Transparency and opacity are determined by the glaze's ability to transmit light. When light strikes a transparent glaze, most of it passes through the glaze layer to the clay underneath, and the color we see is determined by the color of the clay. Thus, a transparent glaze on a brown clay body will look brown whereas the same glaze on a white clay body will look white. If the transparent glaze is colored, the clay body color will be changed by the fact that the glaze is green or blue, etc.


Figure 5.7.1.A. A transparent glaze reflects the color of the underlying body.

Opaque glazes have a large number of particles in them that reflect light, without allowing it to pass through the glaze. So we are not able to see through the glaze. Thus what we observe is only the surface of the glaze, which is not affected by the color of the clay underneath.

Semitransparent glazes have smaller numbers of light-reflecting particles, so they look cloudy or milky, and their color will be affected by the clay color underneath.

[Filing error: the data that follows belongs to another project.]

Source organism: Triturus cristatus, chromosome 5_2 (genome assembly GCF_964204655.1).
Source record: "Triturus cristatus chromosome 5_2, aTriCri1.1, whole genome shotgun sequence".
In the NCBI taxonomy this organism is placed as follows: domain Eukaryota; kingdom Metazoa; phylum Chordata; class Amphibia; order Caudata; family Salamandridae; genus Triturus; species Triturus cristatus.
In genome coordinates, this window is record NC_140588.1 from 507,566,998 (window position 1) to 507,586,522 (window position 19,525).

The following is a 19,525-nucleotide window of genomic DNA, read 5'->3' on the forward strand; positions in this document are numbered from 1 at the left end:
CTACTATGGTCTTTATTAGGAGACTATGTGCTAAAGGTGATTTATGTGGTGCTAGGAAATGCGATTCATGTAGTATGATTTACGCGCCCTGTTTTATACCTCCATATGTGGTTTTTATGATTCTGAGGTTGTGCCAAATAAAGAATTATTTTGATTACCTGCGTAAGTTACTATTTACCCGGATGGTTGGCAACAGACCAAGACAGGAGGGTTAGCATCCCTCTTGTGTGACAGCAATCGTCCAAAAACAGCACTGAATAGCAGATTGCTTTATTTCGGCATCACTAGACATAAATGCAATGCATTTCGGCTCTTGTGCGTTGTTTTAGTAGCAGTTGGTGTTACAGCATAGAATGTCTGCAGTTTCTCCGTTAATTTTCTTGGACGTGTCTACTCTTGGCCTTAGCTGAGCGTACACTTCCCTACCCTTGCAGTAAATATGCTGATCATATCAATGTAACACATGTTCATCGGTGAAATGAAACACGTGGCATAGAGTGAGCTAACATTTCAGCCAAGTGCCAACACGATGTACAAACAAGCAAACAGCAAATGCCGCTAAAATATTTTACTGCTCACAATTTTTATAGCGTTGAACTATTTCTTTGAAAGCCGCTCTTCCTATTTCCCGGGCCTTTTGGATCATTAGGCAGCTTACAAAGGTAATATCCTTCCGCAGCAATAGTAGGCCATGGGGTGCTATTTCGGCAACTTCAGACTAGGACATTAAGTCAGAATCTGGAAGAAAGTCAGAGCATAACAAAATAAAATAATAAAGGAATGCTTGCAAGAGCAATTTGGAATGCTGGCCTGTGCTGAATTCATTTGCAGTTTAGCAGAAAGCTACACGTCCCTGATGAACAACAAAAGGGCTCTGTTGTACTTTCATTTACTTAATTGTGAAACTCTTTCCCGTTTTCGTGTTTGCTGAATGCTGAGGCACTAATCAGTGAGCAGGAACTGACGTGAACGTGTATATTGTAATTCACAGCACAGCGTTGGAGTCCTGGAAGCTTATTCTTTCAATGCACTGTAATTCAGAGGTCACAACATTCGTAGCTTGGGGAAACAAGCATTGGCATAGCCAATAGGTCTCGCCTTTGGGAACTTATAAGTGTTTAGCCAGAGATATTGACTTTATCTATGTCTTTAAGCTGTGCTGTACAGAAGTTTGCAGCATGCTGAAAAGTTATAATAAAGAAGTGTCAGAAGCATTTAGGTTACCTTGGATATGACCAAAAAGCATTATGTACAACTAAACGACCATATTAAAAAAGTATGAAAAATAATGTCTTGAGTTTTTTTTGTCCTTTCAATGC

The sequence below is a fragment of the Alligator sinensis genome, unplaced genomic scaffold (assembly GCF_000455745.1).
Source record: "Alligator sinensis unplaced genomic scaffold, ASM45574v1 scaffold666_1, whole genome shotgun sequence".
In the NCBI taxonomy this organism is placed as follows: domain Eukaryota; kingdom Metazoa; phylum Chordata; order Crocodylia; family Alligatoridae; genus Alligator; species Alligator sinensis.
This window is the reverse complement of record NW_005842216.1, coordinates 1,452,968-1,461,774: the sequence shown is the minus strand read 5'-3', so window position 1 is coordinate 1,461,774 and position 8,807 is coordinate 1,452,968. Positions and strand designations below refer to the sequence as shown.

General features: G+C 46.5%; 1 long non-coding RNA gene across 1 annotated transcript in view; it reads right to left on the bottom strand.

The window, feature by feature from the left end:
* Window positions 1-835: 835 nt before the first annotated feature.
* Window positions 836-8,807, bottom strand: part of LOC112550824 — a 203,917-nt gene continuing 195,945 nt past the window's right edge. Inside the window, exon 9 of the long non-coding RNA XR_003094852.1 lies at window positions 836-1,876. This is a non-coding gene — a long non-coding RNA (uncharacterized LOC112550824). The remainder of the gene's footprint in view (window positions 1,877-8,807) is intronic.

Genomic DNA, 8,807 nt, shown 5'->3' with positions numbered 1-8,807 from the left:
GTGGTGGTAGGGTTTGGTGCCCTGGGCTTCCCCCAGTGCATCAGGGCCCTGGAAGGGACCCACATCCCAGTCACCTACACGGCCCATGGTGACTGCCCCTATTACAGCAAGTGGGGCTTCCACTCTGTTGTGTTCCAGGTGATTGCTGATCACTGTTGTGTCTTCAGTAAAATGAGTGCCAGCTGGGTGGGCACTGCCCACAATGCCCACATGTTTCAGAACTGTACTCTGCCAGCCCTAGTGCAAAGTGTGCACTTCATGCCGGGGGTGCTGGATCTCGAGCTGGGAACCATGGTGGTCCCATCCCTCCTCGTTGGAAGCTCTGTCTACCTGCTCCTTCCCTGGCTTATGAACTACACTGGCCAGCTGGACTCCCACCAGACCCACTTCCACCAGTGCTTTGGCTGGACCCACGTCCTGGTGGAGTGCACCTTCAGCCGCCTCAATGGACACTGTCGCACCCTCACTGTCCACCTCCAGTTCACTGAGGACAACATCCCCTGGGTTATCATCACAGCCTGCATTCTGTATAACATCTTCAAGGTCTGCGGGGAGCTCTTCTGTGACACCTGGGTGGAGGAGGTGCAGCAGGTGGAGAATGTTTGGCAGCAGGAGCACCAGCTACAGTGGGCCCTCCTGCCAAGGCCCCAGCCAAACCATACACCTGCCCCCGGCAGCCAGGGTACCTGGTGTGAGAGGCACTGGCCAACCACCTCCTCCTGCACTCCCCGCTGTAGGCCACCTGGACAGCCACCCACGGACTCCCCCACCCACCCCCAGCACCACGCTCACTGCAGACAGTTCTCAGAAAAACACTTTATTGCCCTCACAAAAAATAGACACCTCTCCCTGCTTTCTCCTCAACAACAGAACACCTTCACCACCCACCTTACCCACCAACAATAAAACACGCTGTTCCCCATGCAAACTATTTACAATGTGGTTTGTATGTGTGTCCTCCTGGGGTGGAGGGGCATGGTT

Transparent glazes can be made opaque by the addition of opacifiers, which are finely ground particles that do not enter into the melting of the glaze. These particles stay suspended in the glaze and reflect light. This is similar to mixing clay with water, which makes the water opaque.

Opaque glazes cannot be made transparent without changing their formula (unless they are transparent glazes with opacifier added).

The causes of opacity in glazes can be divided into 4 groups:

1. Presence of very fine particles, which do not dissolve in the glaze melt. The light going through the glaze is scattered by the fine particles. Tin oxide (SnO2) and zircon (ZrSiO4) are used for this.